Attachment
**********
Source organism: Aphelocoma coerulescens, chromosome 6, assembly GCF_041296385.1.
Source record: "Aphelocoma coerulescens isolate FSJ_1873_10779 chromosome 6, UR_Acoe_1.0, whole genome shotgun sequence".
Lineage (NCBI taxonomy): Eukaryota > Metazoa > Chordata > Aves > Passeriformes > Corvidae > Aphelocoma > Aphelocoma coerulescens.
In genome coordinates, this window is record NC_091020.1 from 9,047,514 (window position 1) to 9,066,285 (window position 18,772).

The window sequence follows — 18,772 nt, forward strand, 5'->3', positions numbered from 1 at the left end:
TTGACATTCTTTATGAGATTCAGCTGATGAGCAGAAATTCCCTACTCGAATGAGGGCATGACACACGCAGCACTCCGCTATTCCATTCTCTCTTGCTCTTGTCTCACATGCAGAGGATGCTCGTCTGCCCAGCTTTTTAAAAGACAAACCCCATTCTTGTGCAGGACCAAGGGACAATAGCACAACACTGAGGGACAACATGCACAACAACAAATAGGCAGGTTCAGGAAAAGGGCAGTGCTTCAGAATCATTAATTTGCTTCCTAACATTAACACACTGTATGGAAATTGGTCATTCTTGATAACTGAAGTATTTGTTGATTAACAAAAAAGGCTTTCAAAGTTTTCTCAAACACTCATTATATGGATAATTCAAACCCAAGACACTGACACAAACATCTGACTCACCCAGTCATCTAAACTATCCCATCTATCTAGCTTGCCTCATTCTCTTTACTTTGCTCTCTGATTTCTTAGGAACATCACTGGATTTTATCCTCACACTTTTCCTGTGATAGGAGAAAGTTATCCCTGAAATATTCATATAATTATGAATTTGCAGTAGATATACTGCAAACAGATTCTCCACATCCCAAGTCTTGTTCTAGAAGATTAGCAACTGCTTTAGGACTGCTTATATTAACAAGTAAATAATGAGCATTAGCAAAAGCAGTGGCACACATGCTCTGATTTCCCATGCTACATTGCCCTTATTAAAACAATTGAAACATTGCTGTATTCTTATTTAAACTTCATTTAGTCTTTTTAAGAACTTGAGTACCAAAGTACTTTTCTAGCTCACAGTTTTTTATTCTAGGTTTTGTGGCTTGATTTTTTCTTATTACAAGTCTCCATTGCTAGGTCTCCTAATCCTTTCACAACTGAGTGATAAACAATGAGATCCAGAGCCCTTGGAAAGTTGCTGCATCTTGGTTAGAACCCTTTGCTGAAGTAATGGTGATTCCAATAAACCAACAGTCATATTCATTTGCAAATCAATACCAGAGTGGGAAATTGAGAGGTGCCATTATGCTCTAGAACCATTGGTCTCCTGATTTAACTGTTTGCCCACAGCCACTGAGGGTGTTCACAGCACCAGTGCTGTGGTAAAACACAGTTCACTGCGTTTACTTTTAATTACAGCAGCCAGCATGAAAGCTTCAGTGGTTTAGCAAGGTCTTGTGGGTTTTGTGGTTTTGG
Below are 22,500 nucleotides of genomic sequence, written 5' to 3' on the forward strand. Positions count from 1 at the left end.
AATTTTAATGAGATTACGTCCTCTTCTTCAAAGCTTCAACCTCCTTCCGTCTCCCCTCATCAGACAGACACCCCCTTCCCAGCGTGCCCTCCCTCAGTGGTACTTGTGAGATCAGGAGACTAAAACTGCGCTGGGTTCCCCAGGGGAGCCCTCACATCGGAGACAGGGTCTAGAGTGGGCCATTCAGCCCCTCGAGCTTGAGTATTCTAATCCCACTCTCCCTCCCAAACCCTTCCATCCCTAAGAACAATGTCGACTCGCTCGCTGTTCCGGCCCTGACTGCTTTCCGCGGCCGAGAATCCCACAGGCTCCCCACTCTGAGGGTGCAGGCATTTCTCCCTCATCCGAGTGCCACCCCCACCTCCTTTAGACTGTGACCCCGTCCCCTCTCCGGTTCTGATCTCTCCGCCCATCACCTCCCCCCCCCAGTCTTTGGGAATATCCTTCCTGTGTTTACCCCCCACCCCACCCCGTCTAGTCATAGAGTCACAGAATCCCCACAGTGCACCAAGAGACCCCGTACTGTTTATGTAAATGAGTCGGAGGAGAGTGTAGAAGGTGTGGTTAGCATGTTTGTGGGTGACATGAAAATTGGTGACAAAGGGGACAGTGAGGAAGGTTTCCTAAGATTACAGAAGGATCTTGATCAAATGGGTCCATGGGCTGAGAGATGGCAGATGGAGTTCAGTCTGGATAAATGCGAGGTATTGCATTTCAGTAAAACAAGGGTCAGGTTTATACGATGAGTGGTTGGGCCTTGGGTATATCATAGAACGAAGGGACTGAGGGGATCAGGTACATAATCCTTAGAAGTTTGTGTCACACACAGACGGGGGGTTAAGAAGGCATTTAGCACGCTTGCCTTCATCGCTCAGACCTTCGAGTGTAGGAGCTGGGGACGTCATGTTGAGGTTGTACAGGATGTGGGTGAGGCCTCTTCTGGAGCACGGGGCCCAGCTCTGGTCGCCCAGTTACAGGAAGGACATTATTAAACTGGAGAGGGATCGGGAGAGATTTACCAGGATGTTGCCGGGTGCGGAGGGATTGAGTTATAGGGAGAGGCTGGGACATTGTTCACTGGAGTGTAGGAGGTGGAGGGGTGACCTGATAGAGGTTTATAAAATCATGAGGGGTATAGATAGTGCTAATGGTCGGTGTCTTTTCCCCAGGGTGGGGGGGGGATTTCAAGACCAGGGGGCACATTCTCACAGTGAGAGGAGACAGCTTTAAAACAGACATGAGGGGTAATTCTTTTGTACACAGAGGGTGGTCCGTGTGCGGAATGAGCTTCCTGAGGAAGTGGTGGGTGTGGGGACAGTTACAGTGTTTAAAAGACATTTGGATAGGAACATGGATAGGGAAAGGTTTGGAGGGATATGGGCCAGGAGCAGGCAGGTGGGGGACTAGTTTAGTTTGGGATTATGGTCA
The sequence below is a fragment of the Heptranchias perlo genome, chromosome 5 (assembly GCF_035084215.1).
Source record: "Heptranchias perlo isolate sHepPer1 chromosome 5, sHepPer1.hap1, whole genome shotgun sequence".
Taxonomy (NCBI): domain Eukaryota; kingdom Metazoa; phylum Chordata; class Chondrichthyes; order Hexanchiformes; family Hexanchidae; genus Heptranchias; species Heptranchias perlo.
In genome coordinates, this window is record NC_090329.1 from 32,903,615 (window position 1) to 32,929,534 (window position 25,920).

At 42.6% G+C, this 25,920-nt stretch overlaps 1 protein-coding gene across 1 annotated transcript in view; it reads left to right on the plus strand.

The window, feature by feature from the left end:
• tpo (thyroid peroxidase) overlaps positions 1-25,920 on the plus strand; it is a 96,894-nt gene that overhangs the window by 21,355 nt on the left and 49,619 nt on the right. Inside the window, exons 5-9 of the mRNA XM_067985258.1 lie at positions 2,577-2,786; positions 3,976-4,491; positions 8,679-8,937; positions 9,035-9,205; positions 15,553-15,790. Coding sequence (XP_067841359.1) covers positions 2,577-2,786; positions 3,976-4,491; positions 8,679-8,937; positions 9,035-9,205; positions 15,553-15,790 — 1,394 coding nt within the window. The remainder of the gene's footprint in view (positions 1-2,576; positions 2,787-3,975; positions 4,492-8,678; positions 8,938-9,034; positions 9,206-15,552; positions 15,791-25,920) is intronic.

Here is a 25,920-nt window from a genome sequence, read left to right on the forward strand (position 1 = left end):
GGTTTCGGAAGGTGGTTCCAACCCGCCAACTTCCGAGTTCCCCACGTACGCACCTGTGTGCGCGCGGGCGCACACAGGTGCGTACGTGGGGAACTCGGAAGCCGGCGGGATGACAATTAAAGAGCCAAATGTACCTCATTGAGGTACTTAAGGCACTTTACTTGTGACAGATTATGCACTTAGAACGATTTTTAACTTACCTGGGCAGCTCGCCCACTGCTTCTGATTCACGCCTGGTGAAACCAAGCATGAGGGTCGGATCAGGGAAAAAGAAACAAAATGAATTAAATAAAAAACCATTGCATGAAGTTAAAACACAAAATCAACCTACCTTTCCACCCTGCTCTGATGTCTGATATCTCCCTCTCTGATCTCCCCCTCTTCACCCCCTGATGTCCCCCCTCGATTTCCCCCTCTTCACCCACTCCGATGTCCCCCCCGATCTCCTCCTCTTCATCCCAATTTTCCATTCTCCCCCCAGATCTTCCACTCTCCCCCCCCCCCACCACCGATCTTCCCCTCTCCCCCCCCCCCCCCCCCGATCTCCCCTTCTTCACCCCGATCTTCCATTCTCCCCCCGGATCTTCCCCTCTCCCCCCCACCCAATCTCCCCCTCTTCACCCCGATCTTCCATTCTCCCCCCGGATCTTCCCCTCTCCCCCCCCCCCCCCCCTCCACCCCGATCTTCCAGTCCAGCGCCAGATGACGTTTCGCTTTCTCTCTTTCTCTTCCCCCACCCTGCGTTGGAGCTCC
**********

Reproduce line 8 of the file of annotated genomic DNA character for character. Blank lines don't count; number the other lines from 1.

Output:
AATTTTAATGAGATTACGTCCTCTTCTTCAAAGCTTCAACCTCCTTCCGTCTCCCCTCATCAGACAGACACCCCCTTCCCAGCGTGCCCTCCCTCAGTGGTACTTGTGAGATCAGGAGACTAAAACTGCGCTGGGTTCCCCAGGGGAGCCCTCACATCGGAGACAGGGTCTAGAGTGGGCCATTCAGCCCCTCGAGCTTGAGTATTCTAATCCCACTCTCCCTCCCAAACCCTTCCATCCCTAAGAACAATGTCGACTCGCTCGCTGTTCCGGCCCTGACTGCTTTCCGCGGCCGAGAATCCCACAGGCTCCCCACTCTGAGGGTGCAGGCATTTCTCCCTCATCCGAGTGCCACCCCCACCTCCTTTAGACTGTGACCCCGTCCCCTCTCCGGTTCTGATCTCTCCGCCCATCACCTCCCCCCCCCAGTCTTTGGGAATATCCTTCCTGTGTTTACCCCCCACCCCACCCCGTCTAGTCATAGAGTCACAGAATCCCCACAGTGCACCAAGAGACCCCGTACTGTTTATGTAAATGAGTCGGAGGAGAGTGTAGAAGGTGTGGTTAGCATGTTTGTGGGTGACATGAAAATTGGTGACAAAGGGGACAGTGAGGAAGGTTTCCTAAGATTACAGAAGGATCTTGATCAAATGGGTCCATGGGCTGAGAGATGGCAGATGGAGTTCAGTCTGGATAAATGCGAGGTATTGCATTTCAGTAAAACAAGGGTCAGGTTTATACGATGAGTGGTTGGGCCTTGGGTATATCATAGAACGAAGGGACTGAGGGGATCAGGTACATAATCCTTAGAAGTTTGTGTCACACACAGACGGGGGGTTAAGAAGGCATTTAGCACGCTTGCCTTCATCGCTCAGACCTTCGAGTGTAGGAGCTGGGGACGTCATGTTGAGGTTGTACAGGATGTGGGTGAGGCCTCTTCTGGAGCACGGGGCCCAGCTCTGGTCGCCCAGTTACAGGAAGGACATTATTAAACTGGAGAGGGATCGGGAGAGATTTACCAGGATGTTGCCGGGTGCGGAGGGATTGAGTTATAGGGAGAGGCTGGGACATTGTTCACTGGAGTGTAGGAGGTGGAGGGGTGACCTGATAGAGGTTTATAAAATCATGAGGGGTATAGATAGTGCTAATGGTCGGTGTCTTTTCCCCAGGGTGGGGGGGGGATTTCAAGACCAGGGGGCACATTCTCACAGTGAGAGGAGACAGCTTTAAAACAGACATGAGGGGTAATTCTTTTGTACACAGAGGGTGGTCCGTGTGCGGAATGAGCTTCCTGAGGAAGTGGTGGGTGTGGGGACAGTTACAGTGTTTAAAAGACATTTGGATAGGAACATGGATAGGGAAAGGTTTGGAGGGATATGGGCCAGGAGCAGGCAGGTGGGGGACTAGTTTAGTTTGGGATTATGGTCA